The last decade has seen the growth of “the sharing economy”, with Uber and Airbnb the most famous examples.
The fundamental idea driving the sharing economy is that ownership is inefficient. Most assets sit idle most of the time: Most cars spend most of their time parked, houses are left empty when their occupants go on holiday, music CDs spent most of their time on the shelf, dining room tables are unused most of the day, clothes spend most of their time in the wardrobe, and so on. As a result, savvy entrepreneurs created platforms for people with these assets to share them, to get more value from them.
Now, the coronavirus pandemic has created a new kind of sharing economy – this time from the asset’s owners themselves. Many business owners who have been hit hard by the effects of the pandemic have found innovative ways to use their assets to serve customers.
One example – which you might have heard of early in the outbreak – was gin distilleries switching to producing hand sanitiser. They had all the equipment and knowledge, so they were able to tweak their production process to create a product that was in high demand at the time.
Other smart businesses have made similar changes to serve their customers in other ways. Here are just a few examples from other businesses around the world:
Coffee company Melitta switches from producing coffee filters to face masks
Restaurant booking platform OpenTable lets shoppers book time slots for grocery shopping
Manufacturer of handbags and leather accessories, Prolet, teaches people how to make their own anti-splash face shields
Apartment rental company Kasoku helps couples get away during lockdown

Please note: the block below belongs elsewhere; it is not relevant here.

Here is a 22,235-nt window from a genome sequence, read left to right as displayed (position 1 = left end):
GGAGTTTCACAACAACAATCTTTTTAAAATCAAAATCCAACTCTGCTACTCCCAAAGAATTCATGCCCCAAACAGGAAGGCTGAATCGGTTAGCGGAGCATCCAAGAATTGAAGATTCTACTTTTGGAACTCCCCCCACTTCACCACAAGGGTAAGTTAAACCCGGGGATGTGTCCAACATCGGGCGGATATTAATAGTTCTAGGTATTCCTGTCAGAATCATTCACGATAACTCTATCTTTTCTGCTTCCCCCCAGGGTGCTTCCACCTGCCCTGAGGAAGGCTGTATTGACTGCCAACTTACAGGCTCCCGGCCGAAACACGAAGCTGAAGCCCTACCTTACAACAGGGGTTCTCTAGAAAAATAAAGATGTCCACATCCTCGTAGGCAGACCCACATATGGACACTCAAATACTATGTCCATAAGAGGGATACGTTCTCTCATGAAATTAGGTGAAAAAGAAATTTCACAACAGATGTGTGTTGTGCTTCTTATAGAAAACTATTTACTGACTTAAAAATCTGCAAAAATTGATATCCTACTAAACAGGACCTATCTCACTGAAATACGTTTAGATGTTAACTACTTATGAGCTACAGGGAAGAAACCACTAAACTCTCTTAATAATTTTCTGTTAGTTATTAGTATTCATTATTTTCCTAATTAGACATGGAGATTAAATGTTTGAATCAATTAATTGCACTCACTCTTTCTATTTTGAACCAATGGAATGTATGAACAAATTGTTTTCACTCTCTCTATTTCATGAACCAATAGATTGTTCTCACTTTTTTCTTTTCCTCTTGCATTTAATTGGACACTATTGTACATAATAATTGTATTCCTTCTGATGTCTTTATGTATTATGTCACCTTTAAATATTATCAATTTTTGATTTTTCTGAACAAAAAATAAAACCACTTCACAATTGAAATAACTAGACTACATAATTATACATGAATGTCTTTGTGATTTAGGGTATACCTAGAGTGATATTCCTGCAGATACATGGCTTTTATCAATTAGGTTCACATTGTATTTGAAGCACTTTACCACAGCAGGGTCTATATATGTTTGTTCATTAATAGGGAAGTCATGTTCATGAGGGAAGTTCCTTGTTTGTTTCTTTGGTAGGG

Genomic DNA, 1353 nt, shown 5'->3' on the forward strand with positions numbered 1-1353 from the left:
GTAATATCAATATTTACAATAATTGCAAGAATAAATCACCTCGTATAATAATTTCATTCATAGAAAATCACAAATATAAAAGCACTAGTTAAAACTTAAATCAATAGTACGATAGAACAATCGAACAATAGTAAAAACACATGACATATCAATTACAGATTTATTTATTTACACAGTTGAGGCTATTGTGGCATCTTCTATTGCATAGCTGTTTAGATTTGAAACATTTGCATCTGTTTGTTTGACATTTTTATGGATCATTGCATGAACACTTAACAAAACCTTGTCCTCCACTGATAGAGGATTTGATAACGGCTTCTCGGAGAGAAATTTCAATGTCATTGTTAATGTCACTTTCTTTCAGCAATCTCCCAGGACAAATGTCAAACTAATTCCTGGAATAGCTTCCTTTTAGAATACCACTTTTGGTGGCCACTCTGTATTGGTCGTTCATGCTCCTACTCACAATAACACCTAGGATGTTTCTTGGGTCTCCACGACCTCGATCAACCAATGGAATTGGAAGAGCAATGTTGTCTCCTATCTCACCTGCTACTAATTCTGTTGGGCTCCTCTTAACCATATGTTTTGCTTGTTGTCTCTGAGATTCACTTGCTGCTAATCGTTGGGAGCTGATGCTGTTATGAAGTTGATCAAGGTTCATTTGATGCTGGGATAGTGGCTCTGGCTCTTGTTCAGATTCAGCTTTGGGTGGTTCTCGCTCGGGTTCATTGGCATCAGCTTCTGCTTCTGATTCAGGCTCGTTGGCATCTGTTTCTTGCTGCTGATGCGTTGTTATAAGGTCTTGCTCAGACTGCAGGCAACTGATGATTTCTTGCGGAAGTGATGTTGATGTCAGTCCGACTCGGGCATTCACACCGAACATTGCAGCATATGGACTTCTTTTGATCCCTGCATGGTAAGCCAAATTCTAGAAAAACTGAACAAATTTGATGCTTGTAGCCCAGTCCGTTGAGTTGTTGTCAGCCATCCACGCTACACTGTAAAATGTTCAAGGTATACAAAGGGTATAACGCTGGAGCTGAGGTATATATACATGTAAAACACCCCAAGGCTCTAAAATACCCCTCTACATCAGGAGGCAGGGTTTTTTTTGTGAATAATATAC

Experts at Leeds University convert obsolete sleep apnoea machines into ventilators for COVID-19 patients
UberEats partners with supermarkets to deliver essential items to homes in lockdown
Stage design and construction company Stagekings builds desks for people working from home
Mannequin manufacturing company Fusion makes face shields for healthcare professionals
Pepsi franchise ‘cbc’ converts Pepsi bottles into face masks
Hotel chain Zoku offers day rates to workers who find it too distracting to work from a home office
What assets could YOU leverage?
Many businesses – especially those that have been established for a long time – have become used to doing things the same way, over and over again. If your business has suddenly lost its main sources of income, that doesn’t necessarily mean you have no other options. You might be able to leverage some of your assets to create new opportunities.
Take an inventory of all the assets in your business – the things you could use to create value and serve customers – and look for ways to use them differently to solve your customer’s problems.
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